The problem is at the interface. It is the outside air that gets cold and this chills the top of the tank and thus lowers the water the air in the tank can hold giving condensation which in due course settles to the bottom of the tank.
You see this with fog where the sea or land is warmer than the air but the air is cold enough that it cannot hold the moisture it previously did. It persists through lack of air movement a condition which applies in a boat giving condensation.
In essence he fails to distinguish the outside air and inside air when he asks how the metal can be colder than the air particularly as it contains fuel.
The air in the tank may be warmer than the outside air but colder than it was so there is some temperature gradient, with the metal being colder than the inside air and condensation from the inside air having reduced water holding capacity. The less full the tank the greater the temperature drop and the greater the air volume able to condense water. Over time the few cc of water will add up.

Good points and Its not just that...Have you ever put your hand on your tank after motoring for say one hour...All diesels have a return line from the injector pump that is returning very warm fuel back to the tank all the while your running your engine...This fuel is at least 80 to 90 degrees from my experience..

It dosent take long to bring up your tank to this temperature..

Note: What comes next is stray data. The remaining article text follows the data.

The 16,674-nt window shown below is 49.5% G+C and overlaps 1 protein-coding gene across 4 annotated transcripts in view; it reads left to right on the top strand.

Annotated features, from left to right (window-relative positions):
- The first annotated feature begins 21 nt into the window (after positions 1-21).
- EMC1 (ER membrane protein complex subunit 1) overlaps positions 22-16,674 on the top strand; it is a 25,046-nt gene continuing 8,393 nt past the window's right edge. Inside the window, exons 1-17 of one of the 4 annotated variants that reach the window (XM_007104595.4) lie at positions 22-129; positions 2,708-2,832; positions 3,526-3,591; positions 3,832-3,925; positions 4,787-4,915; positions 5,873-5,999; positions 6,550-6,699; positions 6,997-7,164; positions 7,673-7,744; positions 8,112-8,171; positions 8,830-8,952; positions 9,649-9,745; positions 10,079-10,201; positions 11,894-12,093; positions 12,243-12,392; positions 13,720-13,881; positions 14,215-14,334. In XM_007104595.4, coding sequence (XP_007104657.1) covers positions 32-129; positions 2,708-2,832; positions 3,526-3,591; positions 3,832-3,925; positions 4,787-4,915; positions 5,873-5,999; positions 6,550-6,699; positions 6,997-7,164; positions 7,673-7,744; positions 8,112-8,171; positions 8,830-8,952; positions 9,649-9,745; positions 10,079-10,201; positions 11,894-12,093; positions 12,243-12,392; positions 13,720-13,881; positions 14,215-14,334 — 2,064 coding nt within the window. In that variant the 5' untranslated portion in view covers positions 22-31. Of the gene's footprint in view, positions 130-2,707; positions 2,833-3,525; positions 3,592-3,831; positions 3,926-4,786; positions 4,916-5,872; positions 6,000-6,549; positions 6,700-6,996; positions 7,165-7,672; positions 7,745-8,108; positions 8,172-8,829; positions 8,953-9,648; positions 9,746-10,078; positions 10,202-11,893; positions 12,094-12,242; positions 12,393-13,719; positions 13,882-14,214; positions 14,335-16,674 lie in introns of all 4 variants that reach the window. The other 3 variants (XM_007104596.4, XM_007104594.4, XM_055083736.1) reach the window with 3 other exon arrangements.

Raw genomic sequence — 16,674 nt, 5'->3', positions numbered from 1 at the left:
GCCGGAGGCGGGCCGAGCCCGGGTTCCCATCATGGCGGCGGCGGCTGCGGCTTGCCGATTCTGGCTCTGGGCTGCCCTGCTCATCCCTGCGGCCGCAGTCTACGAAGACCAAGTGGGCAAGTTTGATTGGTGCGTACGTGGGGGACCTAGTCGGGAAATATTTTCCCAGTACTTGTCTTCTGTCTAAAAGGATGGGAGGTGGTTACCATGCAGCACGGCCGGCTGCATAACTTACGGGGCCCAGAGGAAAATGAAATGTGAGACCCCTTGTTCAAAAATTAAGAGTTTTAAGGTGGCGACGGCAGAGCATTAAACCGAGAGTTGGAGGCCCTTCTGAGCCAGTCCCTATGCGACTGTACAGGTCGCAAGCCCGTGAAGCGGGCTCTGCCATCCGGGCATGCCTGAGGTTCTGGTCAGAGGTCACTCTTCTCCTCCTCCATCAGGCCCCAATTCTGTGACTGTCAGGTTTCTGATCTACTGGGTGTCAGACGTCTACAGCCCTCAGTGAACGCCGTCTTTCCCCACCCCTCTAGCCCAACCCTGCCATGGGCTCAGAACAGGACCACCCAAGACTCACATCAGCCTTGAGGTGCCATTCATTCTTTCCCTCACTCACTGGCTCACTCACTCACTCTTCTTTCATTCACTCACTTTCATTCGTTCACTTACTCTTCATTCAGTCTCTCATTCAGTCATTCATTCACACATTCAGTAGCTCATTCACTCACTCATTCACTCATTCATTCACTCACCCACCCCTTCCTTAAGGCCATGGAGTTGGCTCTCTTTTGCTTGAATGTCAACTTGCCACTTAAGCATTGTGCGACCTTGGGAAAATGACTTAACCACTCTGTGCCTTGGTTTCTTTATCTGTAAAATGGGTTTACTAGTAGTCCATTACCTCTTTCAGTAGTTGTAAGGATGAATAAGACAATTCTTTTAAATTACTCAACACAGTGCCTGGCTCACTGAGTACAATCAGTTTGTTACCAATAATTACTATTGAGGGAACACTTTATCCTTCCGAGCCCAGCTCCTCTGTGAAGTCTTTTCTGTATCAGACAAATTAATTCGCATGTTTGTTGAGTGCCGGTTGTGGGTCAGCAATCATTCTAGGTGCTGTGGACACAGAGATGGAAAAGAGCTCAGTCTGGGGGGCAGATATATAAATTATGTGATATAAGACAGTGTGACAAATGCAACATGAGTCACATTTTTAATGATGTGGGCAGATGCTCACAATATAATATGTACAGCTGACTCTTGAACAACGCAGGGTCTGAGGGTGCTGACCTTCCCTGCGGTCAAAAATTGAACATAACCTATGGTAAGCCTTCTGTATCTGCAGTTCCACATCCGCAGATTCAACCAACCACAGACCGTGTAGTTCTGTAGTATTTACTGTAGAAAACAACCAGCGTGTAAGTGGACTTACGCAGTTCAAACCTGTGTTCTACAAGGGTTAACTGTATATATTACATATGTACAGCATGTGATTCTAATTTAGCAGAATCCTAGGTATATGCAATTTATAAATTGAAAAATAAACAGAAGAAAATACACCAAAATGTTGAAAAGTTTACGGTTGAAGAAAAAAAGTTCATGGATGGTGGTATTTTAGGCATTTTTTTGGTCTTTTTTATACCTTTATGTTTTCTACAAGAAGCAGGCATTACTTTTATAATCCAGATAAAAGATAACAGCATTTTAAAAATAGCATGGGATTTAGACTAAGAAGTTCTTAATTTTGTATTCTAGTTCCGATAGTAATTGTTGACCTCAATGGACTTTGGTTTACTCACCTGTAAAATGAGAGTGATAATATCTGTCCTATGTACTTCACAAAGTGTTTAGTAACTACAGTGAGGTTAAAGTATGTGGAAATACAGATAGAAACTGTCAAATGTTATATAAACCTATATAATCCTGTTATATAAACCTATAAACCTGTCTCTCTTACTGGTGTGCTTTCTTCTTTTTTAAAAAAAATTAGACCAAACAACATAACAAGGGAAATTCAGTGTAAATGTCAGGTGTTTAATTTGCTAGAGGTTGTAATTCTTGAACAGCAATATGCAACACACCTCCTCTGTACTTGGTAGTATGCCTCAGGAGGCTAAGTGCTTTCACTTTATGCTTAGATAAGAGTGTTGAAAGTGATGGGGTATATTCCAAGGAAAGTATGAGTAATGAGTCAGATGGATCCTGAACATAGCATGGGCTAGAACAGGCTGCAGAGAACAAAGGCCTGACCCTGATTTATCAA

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You fellas mean to tell me that you don't have the water vapor filter on your fuel vents?? You really need to get one for your fuel tanks.
You can get those WV filters at the same place you can get the 'Cloud spliter' for your sextant that is used on heavily overcasted days.
Any quesions?
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Quote:
Originally Posted by cardiacpaul View Post
I'll let Mr. Pascoe buy the draft beer at the local sports bar.
The glass (or fuel tank) sweats like a pig looking at the knife. And thats just a 12 ouncer. Now, multiply that by oh, 40- 50 gallons of fuel stored in cool underground tanks, plus the air exchange cause by usage, and general re. humidity, and his math goes flying out the window.

And he obviously hasn't seen thecubans hair on a west palm beach monday morning...
current conditions here,
ambiant temp, 73, dew point 70, rel. humidity, 90%

conditions in Las Vegas?
ambiant temp, 89, dew point 29, rel. humidity, 12%

myth? my skinny white butt.
You aways give a answer I can understand. thank you, Paul